Trump vs Maduro: What Does Crypto Have to Do With It?
U.S. authorities have indicted Venezuelan President Nicolas Maduro for involvement in drug trafficking. Allegedly, the drug cartel led by Maduro used cryptocurrencies for money laundering purposes.
What’s happening and what does it mean in the grand scheme of things? We have turned to Gordon Einstein, the founding partner at CryptoLaw Partners for insight.
The Alleged Crimes
According to the DoJ website, Nicolas Maduro and his Cartel de Los Soles drug cartel had planned for decades to “use cocaine as a weapon to “flood” the United States.” To this end, the Venezuelan leader and his accomplices allegedly conspired with the radical left extremist Colombian group FARC.
The prosecution said the Venezuelan president personally negotiated the supply of several tons of cocaine to other countries, as well as coordinated drug trafficking. At a later stage, cryptocurrencies were also involved in this activity.
The president of Venezuela now faces life imprisonment in the U.S. and Washington is offering $15 million for information that will help detain him.
This seems to be a purely political move on Trump’s part, but to what end?
“Any politicians doing anything right now are either taking advantage of people not looking or trying to get them to look elsewhere. It could just be what it looks like. It could be that we don’t like Venezuela and we’re trying to increase pressure on them. Maybe it’s an attempt to distract from coronavirus? But I don’t think anything is going to distract from coronavirus, barring a war,” says Gordon Einstein.
Nicolas Maduro served as Minister of Foreign Affairs in the Hugo Chavez government. In 2013, he was elected President of Venezuela. In 2019 he was re-elected for the second term. After the inauguration mass protests erupted, and opposition leader Juan Guaido declared himself interim president of the country until the “democratic elections” are held. He was recognized in the United States and European countries. Nicolas Maduro is considered the legitimate leader of Venezuela by Russia, Mexico, Cuba, China, and several other states.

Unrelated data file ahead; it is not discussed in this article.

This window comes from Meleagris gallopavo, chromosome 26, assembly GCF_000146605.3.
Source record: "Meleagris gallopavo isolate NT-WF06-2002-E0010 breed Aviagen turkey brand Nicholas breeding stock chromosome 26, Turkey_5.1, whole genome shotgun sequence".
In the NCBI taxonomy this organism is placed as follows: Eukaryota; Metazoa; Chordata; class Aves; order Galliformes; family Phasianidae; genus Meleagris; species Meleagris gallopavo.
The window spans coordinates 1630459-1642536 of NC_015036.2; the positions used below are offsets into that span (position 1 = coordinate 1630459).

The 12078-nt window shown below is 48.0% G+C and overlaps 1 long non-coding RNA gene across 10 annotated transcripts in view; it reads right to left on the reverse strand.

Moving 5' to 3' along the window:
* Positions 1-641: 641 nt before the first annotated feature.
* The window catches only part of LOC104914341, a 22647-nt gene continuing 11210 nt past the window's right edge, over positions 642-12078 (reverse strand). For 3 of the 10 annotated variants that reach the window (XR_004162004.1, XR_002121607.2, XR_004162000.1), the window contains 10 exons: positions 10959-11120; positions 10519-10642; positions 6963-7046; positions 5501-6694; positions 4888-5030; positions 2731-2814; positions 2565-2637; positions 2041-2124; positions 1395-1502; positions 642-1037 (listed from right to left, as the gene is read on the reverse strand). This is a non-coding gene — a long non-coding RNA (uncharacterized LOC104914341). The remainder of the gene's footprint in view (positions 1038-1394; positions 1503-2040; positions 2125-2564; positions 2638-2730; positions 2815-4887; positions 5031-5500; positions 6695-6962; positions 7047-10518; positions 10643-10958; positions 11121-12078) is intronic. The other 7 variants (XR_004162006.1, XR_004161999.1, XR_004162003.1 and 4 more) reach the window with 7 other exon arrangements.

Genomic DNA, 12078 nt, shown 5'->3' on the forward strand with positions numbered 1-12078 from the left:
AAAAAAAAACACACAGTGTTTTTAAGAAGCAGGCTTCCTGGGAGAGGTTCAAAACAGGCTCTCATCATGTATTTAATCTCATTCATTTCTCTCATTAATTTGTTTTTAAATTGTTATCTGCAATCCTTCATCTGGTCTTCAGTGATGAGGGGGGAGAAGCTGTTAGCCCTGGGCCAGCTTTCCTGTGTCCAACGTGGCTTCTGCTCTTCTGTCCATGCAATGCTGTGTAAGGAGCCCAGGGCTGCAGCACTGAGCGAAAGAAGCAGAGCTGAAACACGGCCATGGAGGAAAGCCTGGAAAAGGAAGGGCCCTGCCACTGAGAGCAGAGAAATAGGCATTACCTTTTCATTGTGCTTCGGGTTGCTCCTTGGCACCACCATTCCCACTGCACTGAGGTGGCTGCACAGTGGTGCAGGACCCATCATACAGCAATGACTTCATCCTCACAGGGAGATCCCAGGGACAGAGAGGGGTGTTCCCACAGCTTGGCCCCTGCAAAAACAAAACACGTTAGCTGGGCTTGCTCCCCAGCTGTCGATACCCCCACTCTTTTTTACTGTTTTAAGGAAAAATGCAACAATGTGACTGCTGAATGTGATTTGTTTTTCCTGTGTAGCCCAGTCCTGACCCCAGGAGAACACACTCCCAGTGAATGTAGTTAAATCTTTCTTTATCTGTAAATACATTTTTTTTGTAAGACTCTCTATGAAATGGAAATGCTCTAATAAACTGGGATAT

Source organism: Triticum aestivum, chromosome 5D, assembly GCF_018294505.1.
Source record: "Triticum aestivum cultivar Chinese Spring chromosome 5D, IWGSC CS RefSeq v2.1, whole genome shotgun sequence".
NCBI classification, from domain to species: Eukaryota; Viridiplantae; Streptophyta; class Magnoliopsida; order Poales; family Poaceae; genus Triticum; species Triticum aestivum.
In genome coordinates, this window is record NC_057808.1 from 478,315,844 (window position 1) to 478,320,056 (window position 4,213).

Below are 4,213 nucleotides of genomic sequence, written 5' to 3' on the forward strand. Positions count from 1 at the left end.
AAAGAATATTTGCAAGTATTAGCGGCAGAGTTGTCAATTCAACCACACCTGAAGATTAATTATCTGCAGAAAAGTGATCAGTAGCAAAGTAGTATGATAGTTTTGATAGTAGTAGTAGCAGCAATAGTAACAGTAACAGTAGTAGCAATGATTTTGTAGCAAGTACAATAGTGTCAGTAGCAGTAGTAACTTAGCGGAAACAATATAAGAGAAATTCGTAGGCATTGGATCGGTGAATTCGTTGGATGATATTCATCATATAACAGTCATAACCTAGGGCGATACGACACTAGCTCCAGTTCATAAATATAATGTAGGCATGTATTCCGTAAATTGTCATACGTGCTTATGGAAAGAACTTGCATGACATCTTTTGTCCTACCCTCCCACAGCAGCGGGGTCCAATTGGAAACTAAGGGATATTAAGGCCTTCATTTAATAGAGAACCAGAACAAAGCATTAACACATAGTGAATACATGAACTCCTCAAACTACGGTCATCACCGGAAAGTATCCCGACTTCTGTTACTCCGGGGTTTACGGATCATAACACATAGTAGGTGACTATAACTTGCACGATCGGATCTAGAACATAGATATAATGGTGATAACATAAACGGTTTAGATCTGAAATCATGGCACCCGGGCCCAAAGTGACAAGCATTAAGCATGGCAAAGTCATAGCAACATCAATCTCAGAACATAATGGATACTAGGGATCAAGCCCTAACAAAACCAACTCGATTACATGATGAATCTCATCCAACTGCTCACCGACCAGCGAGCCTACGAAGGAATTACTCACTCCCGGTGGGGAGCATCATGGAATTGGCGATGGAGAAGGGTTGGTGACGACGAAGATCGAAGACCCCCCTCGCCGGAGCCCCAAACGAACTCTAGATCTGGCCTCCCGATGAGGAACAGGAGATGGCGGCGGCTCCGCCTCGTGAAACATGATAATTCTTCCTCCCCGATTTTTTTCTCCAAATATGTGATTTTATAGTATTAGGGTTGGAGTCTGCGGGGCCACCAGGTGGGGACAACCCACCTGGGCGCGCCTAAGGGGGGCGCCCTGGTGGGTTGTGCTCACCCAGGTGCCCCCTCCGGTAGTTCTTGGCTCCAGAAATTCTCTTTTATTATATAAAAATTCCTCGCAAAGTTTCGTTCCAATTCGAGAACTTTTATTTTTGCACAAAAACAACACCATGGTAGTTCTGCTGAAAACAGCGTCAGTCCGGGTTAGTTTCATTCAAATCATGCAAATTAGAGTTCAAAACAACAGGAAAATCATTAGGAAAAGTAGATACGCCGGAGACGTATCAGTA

William Barr said that the United States will consider all options for the detention of Maduro and those who assisted him in the illicit drug trade.
Some journalists have already compared Maduro to Hussein and Assad. Is the U.S. going after another perceived tyrant?
“No. There may be an element of defying U.S. power. Since the U.S. can’t really take on Russia or China, it likes making example of smaller countries. But Venezuela is not that small. We’re not going to invade Venezuela like we did Panama. U.S. is not a part of the ICC (international criminal court), we can’t bring a case in ICC. I think it makes for seizing of assets, it makes for sanctions. It’s mostly to increase pressure.
“Venezuela, or at least individuals involved with Venezuela, is on the OFAC list, meaning they can’t conduct business with U.S. banks. This may widen that net and make doing business with these people more of a criminal law danger than a regulatory danger,” suggests Gordon Einstein.
Nicolas Maduro is also the “godfather” of Venezuelan national cryptocurrency El Petro. During the launch of El Petro in February 2018, Maduro announced that the coin was backed by 5.3 billion barrels of oil from the Ayacucho field. However, Reuters reporters found that the field does not have the infrastructure necessary for the production of this oil and no work is underway.
Is it perhaps about oil or El Petro cryptocurrency?
“Neither. The pressure on the U.S. to invade a country and take its oil, if that pressure ever existed, is gone because of fracking. We’re oil-independent. I’m seeing a broad pull-back from the Middle East. Maybe there’s an attempt to replace the Middle East with Venezuela. To hold on to it the way we couldn’t hold on to the Middle East. But the U.S. doesn’t have it. We’re not going to successfully invade it. I don’t think it’s full invasion time,” says Gordon Einstein.
forklog.media shall continue following the developing feud between Donald Trump and Nicolas Maduro.
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